Open Access Article
This Open Access Article is licensed under a
Creative Commons Attribution 3.0 Unported Licence

What determines if a ligand activates or passivates a superatom cluster?

Zhixun Luo *ab, Arthur C. Reber c, Meiye Jia a, William H. Blades c, Shiv N. Khanna *c and A. W. Castleman Jr. *b
aState Key Laboratory for Structural Chemistry of Unstable and Stable Species, Institute of Chemistry, Chinese Academy of Sciences, Beijing, 100190, China. E-mail:
bDepartments of Chemistry and Physics, The Pennsylvania State University, University Park, PA 16802, USA. E-mail:
cDepartment of Physics, Virginia Commonwealth University, Richmond, VA 23284, USA. E-mail:

Received 10th November 2015 , Accepted 26th January 2016

First published on 27th January 2016

Quantum confinement in small metal clusters leads to a bunching of states into electronic shells reminiscent of shells in atoms, enabling the classification of clusters as superatoms. The addition of ligands tunes the valence electron count of metal clusters and appears to serve as protecting groups preventing the etching of the metallic cores. Through a joint experimental and theoretical study of the reactivity of methanol with aluminum clusters ligated with iodine, we find that ligands enhance the stability of some clusters, however in some cases the electronegative ligand may perturb the charge density of the metallic core generating active sites that can lead to the etching of the cluster. The reactivity is driven by Lewis acid and Lewis base active sites that form through the selective positioning of the iodine and the structure of the aluminum core. This study enriches the general knowledge on clusters including offering insight into the stability of ligand protected clusters synthesized via wet chemistry.


Considerable research over the past three decades has shown that small clusters containing a few to a few hundred atoms exhibit novel properties that change non-monotonically with size and shape, offering the prospect for better functional materials.1,2 Studies in cluster physics and cluster chemistry also provide information on the evolution in behaviour from the atomic scale to the solid state. The quantum states in small compact metal clusters group into shells that can be described within the confined Nearly Free Electron Gas (NFEG) model.3–9 The electronic states correspond to delocalized orbitals 1S2, 1P6, 1D10, 2S2… and when the valence electron count refers to a filled electronic shell, the cluster exhibits enhanced stability and reduced reactivity. The grouping of electronic states into shells and the associated stability and reactive patterns has enabled the description of clusters with well-defined valences as superatoms forming a new dimension to the periodic table of elements.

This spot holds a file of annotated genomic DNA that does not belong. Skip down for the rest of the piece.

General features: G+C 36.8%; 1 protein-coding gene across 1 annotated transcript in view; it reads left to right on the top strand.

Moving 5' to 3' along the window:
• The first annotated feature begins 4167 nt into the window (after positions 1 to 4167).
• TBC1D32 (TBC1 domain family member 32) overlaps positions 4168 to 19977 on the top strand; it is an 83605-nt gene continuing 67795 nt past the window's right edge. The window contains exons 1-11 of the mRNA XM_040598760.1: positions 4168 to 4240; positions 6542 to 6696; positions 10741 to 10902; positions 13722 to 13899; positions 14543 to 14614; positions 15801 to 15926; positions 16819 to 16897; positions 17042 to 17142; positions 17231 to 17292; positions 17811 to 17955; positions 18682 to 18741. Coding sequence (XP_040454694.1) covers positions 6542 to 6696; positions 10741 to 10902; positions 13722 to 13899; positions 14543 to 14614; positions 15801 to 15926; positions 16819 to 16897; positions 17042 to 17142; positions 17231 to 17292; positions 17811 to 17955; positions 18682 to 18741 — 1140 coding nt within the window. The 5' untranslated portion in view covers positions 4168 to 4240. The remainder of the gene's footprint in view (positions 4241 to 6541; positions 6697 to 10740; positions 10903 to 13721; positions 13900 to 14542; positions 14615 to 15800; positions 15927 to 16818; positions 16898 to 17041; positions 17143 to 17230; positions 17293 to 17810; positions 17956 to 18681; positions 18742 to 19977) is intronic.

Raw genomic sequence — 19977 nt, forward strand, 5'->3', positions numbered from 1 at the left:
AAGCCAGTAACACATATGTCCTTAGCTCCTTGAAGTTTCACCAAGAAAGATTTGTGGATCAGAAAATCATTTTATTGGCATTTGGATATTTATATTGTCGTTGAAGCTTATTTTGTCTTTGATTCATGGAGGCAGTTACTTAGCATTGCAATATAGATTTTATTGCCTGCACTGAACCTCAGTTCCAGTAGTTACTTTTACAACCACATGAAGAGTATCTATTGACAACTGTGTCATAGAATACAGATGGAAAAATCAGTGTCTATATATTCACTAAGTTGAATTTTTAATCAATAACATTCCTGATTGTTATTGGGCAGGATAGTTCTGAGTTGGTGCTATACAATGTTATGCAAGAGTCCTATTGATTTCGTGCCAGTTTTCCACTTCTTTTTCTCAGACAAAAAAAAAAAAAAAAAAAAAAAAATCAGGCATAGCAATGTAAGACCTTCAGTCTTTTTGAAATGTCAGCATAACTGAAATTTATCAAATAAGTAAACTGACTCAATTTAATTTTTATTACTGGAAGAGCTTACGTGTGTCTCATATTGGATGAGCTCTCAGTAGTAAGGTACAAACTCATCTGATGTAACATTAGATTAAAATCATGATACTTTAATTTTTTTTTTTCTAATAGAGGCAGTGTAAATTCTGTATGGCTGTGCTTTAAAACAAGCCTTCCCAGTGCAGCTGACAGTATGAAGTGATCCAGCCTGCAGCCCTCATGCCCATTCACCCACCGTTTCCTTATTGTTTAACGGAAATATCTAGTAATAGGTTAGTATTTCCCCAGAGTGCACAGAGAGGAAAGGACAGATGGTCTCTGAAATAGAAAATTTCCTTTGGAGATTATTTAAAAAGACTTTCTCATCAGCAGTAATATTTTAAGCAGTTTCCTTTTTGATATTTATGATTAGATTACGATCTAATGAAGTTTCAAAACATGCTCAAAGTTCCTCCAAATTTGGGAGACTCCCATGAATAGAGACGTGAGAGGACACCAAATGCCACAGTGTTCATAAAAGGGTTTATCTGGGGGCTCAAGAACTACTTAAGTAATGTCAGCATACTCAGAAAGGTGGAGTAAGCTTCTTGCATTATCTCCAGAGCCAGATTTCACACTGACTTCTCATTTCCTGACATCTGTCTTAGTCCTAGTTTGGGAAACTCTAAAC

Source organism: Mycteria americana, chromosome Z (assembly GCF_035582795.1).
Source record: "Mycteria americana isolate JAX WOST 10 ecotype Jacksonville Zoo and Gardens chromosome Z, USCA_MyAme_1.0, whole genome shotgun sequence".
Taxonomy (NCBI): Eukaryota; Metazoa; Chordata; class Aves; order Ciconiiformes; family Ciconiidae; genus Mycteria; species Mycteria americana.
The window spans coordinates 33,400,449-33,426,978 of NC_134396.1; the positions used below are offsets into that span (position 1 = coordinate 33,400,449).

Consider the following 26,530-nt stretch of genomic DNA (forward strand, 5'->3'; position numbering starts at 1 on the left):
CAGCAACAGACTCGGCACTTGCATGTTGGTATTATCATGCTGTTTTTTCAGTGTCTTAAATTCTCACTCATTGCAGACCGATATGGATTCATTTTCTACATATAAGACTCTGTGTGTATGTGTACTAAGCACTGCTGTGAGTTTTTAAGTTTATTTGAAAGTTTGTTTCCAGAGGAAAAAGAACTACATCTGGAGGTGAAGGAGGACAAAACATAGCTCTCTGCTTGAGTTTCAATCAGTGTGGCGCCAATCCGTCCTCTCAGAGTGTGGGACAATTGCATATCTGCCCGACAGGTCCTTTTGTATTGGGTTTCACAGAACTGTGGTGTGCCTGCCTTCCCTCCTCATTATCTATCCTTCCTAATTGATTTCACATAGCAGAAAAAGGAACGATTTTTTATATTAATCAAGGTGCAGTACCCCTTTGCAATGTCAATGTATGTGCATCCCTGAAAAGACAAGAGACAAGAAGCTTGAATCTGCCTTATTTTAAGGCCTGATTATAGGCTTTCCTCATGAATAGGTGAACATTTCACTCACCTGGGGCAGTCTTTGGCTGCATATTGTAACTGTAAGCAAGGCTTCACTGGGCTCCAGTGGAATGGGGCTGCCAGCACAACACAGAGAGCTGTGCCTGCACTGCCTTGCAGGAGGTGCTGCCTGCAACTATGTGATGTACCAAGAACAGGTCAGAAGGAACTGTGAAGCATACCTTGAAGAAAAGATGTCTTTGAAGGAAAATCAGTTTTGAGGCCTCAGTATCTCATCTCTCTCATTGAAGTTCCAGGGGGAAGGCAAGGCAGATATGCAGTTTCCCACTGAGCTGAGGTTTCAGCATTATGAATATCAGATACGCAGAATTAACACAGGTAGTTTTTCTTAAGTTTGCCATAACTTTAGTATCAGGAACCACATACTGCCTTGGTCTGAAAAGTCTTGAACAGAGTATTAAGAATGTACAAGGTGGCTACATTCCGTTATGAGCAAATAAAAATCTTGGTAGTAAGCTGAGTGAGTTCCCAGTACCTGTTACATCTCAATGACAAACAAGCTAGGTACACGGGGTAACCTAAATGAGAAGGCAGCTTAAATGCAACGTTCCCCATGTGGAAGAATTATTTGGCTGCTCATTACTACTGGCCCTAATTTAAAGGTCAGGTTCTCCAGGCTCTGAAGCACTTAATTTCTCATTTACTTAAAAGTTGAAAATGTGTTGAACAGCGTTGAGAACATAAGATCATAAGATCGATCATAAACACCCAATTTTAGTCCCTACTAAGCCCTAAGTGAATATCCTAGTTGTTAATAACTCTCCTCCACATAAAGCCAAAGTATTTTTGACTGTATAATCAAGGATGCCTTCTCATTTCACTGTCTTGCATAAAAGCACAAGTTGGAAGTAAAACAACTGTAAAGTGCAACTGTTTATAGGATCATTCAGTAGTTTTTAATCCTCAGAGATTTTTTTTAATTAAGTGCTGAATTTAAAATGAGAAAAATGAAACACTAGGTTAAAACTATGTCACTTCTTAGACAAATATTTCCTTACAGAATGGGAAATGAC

In the gas phase, electronic shells explain cluster reactivity with oxygen, where magic clusters with electron counts corresponding to closed electronic shells like Al13 and Al23etc. were found to be resistant towards oxygen etching.10–14 For example, the ground state of Al13 with 40 valence electrons corresponds to the filled shells of |1S2|1P6|1D102S2|1F142P6| with a HOMO–LUMO gap of 1.83 eV to the 2D10 unfilled shell. The decrease in reactivity of these clusters with O2 is largely associated with the triplet ground state of O2 where the lowest unfilled orbitals are minority spin pi* orbitals. Any activation of the O2 molecule requires the filling of these minority pi* orbitals which entails a spin excitation of the cluster to conserve the overall spin of the reactive complex. This activation energy is determined by the HOMO–LUMO gap and this explains why clusters with filled electronic shells and large HOMO–LUMO gaps are found to be unreactive towards O2.15,16 Through studies on the oxygen etching of Aln,15 MgnAlm,13 CuAln,17 AlnHm,18 AlnC,19 and AlnB clusters,20 it has been found that clusters with HOMO–LUMO gaps exceeding 1.2 eV are all resistant to oxygen etching in flow tube experiments. Therefore, oxygen etching serves as a means to probe the filled electronic shells and the superatomic character of clusters.1,21 Since the valence electron count can be controlled by adding halogens, further studies on reactivity of AlnIm clusters with oxygen showed that Al13I2n and Al14I2n+1 (n = integer) clusters were resilient to reactivity with oxygen.22,23 These results allowed the classification of Al13 as a halogen superatom and Al14 as an alkaline earth superatom.